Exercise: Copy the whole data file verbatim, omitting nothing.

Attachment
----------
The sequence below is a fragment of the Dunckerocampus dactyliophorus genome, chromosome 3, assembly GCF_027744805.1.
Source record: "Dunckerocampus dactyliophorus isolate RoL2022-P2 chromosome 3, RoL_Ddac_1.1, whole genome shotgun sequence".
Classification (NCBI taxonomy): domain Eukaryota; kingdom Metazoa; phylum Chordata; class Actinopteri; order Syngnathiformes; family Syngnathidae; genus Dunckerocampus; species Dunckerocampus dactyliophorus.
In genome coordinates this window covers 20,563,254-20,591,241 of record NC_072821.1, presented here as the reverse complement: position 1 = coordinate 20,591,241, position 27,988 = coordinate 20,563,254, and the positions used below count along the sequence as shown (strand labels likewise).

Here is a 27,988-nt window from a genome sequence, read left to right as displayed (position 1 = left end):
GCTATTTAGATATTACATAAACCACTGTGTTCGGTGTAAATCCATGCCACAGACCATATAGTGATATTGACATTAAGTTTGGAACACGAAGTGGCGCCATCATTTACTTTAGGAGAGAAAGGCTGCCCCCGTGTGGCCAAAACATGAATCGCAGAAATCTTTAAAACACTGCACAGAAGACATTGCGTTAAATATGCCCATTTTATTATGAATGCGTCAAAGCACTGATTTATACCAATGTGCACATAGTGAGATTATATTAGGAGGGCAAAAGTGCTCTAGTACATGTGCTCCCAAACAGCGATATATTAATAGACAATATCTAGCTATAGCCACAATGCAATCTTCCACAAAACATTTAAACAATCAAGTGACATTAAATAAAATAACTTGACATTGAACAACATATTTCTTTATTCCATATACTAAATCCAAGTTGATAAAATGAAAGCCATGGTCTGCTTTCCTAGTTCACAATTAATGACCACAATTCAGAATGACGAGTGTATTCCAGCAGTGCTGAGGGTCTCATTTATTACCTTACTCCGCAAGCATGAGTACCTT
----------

The sequence below is a fragment of the Dunckerocampus dactyliophorus genome, chromosome 3, assembly GCF_027744805.1.
Source record: "Dunckerocampus dactyliophorus isolate RoL2022-P2 chromosome 3, RoL_Ddac_1.1, whole genome shotgun sequence".
Classification (NCBI taxonomy): domain Eukaryota; kingdom Metazoa; phylum Chordata; class Actinopteri; order Syngnathiformes; family Syngnathidae; genus Dunckerocampus; species Dunckerocampus dactyliophorus.
In genome coordinates this window covers 20,563,254-20,591,241 of record NC_072821.1, presented here as the reverse complement: position 1 = coordinate 20,591,241, position 27,988 = coordinate 20,563,254, and the positions used below count along the sequence as shown (strand labels likewise).

Here is a 27,988-nt window from a genome sequence, read left to right as displayed (position 1 = left end):
GCTATTTAGATATTACATAAACCACTGTGTTCGGTGTAAATCCATGCCACAGACCATATAGTGATATTGACATTAAGTTTGGAACACGAAGTGGCGCCATCATTTACTTTAGGAGAGAAAGGCTGCCCCCGTGTGGCCAAAACATGAATCGCAGAAATCTTTAAAACACTGCACAGAAGACATTGCGTTAAATATGCCCATTTTATTATGAATGCGTCAAAGCACTGATTTATACCAATGTGCACATAGTGAGATTATATTAGGAGGGCAAAAGTGCTCTAGTACATGTGCTCCCAAACAGCGATATATTAATAGACAATATCTAGCTATAGCCACAATGCAATCTTCCACAAAACATTTAAACAATCAAGTGACATTAAATAAAATAACTTGACATTGAACAACATATTTCTTTATTCCATATACTAAATCCAAGTTGATAAAATGAAAGCCATGGTCTGCTTTCCTAGTTCACAATTAATGACCACAATTCAGAATGACGAGTGTATTCCAGCAGTGCTGAGGGTCTCATTTATTACCTTACTCCGCAAGCATGAGTACCTT